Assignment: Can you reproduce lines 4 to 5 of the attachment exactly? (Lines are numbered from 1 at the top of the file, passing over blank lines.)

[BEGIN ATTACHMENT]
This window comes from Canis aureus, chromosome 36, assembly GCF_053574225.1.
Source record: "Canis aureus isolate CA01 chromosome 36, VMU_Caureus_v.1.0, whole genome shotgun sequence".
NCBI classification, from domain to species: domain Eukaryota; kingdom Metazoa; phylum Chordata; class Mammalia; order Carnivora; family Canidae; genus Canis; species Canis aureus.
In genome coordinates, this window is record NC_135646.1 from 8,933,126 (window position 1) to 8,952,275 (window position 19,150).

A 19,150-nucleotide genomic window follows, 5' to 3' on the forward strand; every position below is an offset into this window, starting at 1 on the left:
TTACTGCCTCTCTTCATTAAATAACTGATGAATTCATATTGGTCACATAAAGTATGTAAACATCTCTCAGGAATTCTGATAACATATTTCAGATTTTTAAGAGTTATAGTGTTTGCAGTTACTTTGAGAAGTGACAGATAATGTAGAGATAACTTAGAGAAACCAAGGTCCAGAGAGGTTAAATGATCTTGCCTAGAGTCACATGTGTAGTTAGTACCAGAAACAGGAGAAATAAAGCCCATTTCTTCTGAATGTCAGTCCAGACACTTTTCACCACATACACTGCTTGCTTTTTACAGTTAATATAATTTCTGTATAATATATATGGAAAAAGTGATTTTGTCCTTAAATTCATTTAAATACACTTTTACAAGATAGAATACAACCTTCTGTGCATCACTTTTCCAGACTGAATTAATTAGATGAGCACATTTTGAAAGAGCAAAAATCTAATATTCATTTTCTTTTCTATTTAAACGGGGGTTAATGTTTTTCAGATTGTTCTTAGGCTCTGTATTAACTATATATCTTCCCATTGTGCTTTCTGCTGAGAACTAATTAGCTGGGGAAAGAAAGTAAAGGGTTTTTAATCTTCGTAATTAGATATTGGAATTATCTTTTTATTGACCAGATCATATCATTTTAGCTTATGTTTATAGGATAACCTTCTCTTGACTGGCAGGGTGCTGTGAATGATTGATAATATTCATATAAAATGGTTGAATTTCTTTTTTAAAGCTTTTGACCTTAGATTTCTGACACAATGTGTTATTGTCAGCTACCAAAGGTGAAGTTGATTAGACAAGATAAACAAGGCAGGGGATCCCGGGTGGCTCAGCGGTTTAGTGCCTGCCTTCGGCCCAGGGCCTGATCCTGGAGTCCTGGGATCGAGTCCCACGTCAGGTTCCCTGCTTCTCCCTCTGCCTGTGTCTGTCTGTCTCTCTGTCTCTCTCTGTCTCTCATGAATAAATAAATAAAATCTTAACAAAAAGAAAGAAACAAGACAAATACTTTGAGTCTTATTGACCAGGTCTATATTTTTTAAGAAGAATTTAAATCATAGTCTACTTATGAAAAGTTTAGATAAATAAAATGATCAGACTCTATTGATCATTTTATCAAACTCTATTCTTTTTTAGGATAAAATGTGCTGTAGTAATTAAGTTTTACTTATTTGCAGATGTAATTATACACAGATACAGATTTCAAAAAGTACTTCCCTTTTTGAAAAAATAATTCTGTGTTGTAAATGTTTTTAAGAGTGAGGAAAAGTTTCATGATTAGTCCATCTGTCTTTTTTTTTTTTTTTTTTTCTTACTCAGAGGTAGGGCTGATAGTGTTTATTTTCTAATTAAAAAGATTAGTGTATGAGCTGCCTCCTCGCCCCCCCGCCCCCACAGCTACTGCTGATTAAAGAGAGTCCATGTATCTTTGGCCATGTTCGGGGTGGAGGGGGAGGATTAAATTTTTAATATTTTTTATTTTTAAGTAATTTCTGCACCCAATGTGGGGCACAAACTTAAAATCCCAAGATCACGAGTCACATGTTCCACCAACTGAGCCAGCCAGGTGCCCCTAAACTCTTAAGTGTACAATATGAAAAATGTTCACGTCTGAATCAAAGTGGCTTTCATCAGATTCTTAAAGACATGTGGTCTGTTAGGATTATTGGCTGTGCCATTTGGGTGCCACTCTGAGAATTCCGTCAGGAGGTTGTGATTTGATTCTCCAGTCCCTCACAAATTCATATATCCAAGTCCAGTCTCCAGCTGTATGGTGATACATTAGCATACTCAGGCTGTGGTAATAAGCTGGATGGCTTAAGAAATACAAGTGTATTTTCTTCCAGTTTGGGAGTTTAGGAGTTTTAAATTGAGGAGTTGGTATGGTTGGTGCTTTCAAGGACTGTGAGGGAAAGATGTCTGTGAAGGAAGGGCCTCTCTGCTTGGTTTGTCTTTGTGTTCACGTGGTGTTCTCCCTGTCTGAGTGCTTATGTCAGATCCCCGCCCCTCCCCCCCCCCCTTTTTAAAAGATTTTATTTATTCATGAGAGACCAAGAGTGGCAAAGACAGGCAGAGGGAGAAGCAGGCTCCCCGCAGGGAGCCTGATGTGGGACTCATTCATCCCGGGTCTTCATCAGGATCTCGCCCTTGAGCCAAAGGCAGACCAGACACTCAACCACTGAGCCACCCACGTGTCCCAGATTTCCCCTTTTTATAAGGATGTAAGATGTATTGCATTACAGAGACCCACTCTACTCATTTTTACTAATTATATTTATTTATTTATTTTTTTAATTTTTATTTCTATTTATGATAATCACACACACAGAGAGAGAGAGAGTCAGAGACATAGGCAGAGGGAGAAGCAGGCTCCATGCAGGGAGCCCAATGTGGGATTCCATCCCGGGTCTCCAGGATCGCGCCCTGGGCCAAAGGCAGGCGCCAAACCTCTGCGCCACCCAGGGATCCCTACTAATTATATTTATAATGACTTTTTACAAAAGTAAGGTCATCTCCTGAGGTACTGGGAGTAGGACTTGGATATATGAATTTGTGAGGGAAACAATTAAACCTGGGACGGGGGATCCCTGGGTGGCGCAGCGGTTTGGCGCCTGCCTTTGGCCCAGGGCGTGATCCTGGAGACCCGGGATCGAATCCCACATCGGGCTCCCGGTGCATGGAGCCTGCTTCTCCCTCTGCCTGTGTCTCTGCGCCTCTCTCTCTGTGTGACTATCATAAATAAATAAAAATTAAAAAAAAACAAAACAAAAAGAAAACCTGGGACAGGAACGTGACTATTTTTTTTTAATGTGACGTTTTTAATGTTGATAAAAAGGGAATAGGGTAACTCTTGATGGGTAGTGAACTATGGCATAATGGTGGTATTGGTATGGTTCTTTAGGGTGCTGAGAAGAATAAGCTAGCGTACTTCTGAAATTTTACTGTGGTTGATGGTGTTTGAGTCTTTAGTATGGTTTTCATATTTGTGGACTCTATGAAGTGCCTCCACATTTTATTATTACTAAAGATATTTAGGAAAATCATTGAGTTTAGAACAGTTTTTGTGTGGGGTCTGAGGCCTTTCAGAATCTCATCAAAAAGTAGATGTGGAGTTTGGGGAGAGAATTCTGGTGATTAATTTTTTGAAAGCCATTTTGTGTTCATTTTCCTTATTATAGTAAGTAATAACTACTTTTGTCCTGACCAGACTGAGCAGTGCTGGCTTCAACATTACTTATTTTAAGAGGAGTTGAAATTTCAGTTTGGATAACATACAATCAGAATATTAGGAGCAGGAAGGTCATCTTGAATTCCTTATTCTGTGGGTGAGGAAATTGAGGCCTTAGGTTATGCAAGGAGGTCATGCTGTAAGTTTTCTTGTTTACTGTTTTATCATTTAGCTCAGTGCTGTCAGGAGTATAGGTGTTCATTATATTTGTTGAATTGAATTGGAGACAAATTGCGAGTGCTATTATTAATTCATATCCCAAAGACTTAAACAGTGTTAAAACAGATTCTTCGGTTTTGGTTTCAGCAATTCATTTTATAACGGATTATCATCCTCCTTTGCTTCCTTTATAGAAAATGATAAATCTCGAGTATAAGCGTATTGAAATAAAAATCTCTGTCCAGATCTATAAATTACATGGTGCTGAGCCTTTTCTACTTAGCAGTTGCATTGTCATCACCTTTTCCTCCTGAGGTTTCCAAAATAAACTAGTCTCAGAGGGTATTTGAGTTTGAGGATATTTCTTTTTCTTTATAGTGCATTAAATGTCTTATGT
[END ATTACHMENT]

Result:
In genome coordinates, this window is record NC_135646.1 from 8,933,126 (window position 1) to 8,952,275 (window position 19,150).

A 19,150-nucleotide genomic window follows, 5' to 3' on the forward strand; every position below is an offset into this window, starting at 1 on the left: